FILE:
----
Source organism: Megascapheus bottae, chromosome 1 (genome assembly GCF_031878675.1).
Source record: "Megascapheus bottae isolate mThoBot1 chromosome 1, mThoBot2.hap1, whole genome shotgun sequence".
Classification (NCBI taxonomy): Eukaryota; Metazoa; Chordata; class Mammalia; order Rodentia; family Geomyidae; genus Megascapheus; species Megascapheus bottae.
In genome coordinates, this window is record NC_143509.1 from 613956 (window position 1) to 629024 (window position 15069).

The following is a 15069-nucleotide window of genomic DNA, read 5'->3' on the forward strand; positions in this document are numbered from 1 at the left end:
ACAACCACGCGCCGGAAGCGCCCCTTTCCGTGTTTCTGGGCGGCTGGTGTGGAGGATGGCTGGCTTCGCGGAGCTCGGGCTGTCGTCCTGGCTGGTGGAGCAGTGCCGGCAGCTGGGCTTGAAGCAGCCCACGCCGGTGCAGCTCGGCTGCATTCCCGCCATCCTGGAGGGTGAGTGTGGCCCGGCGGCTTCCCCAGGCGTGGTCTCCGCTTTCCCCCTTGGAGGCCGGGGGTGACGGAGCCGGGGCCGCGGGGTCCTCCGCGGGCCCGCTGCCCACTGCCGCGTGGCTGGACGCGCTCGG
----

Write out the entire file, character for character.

Source organism: Megascapheus bottae, chromosome 1 (genome assembly GCF_031878675.1).
Source record: "Megascapheus bottae isolate mThoBot1 chromosome 1, mThoBot2.hap1, whole genome shotgun sequence".
Classification (NCBI taxonomy): Eukaryota; Metazoa; Chordata; class Mammalia; order Rodentia; family Geomyidae; genus Megascapheus; species Megascapheus bottae.
In genome coordinates, this window is record NC_143509.1 from 613956 (window position 1) to 629024 (window position 15069).

The following is a 15069-nucleotide window of genomic DNA, read 5'->3' on the forward strand; positions in this document are numbered from 1 at the left end:
ACAACCACGCGCCGGAAGCGCCCCTTTCCGTGTTTCTGGGCGGCTGGTGTGGAGGATGGCTGGCTTCGCGGAGCTCGGGCTGTCGTCCTGGCTGGTGGAGCAGTGCCGGCAGCTGGGCTTGAAGCAGCCCACGCCGGTGCAGCTCGGCTGCATTCCCGCCATCCTGGAGGGTGAGTGTGGCCCGGCGGCTTCCCCAGGCGTGGTCTCCGCTTTCCCCCTTGGAGGCCGGGGGTGACGGAGCCGGGGCCGCGGGGTCCTCCGCGGGCCCGCTGCCCACTGCCGCGTGGCTGGACGCGCTCGG